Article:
It’s definitely not a scam, but it’s definitely not for the naive or new mixmasters. Just because you can put your music into the system doesn’t mean they’ll ever get purchased. A large portion of music (94%) on the platform sells fewer than 100 copies. 64% of the tracks manage sell more than one copy. 1 in 3 tracks don’t sell at all. You definitely have to be in the top 5% of music composers for this platform to really pay off.

The main problem with the above paragraph is the annual fee, the first year for an album is cheap at $35.99 but the following years it costs $50 to keep your album on the platform’s roster. If you’re not making the sales you’re just going to be losing money and should check out this course on how to make your sound to make it as marketable as possible.

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As mentioned above CDBaby is a great alternative if you’re expecting lower sales. With no recurring fee, but they skim a percentage of what you sell. Both services provide a nice way to reach potential audiences and are a great way to bring in some extra money that can be used to improve your setup or free up some time to continue to create. But if you’re looking at a distribution service be sure to pick the one that’s right for where you’re at professionally.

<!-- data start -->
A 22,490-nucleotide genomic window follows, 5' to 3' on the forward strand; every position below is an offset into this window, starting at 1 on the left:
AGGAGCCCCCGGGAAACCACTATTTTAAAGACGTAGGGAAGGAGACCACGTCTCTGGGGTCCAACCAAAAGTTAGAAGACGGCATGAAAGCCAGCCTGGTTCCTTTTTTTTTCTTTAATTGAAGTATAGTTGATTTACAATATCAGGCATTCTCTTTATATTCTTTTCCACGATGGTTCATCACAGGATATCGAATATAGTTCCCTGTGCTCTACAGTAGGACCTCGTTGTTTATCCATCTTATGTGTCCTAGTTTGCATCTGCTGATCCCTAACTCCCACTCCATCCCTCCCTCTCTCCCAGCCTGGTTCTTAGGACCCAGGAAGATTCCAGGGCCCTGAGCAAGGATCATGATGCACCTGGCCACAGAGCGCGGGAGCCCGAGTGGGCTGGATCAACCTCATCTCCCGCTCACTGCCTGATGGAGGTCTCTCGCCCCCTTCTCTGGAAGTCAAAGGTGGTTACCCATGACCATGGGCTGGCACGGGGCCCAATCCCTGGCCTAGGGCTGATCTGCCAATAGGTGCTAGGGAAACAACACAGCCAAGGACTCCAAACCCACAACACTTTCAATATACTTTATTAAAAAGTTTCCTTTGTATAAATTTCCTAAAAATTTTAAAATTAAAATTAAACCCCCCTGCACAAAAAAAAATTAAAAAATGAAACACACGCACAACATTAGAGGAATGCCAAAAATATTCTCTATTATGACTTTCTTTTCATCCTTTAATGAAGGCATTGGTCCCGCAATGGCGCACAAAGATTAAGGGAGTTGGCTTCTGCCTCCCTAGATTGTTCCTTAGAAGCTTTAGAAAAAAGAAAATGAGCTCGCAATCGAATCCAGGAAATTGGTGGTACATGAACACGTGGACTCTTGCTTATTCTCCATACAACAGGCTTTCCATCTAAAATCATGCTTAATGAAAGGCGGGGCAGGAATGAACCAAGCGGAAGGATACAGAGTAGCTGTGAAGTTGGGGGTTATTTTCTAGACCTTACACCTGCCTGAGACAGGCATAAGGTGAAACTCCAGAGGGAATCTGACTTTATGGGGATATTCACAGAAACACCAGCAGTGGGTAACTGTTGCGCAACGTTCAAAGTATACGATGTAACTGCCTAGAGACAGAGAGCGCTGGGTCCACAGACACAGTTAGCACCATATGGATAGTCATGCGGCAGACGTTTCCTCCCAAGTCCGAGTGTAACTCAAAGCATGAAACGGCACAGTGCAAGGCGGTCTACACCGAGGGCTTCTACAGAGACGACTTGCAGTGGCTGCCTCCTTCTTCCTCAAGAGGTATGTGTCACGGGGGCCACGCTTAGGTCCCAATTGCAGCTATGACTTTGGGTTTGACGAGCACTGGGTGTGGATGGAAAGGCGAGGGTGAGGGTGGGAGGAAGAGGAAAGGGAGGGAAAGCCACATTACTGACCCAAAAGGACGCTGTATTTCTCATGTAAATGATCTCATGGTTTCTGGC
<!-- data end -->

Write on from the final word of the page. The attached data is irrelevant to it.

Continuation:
How to Become A Professional Music Producer and Sell Your Beats

Guides
August 18, 2017

Why You Should Work Towards Trying To Sell Beats

I remember the first time I sold some of my music. I sold a backing track to my buddy for his live DJ shows down at a college bar. Initially I was going to give it to him for free, all I asked was for him to promote me. But he refused, said he’d pay and passed me $40. He told me, “Producing music takes a lot of time. If you’re just giving it away for free you’re essentially forced to only do once in a while. You won’t be able to dedicate as much time to your craft. You won’t be able to give what the track deserves. Quality will suffer and you’ll be stagnating as an artist. Less time leads to less practice. That’ll stunt your growth. “You can’t not sell”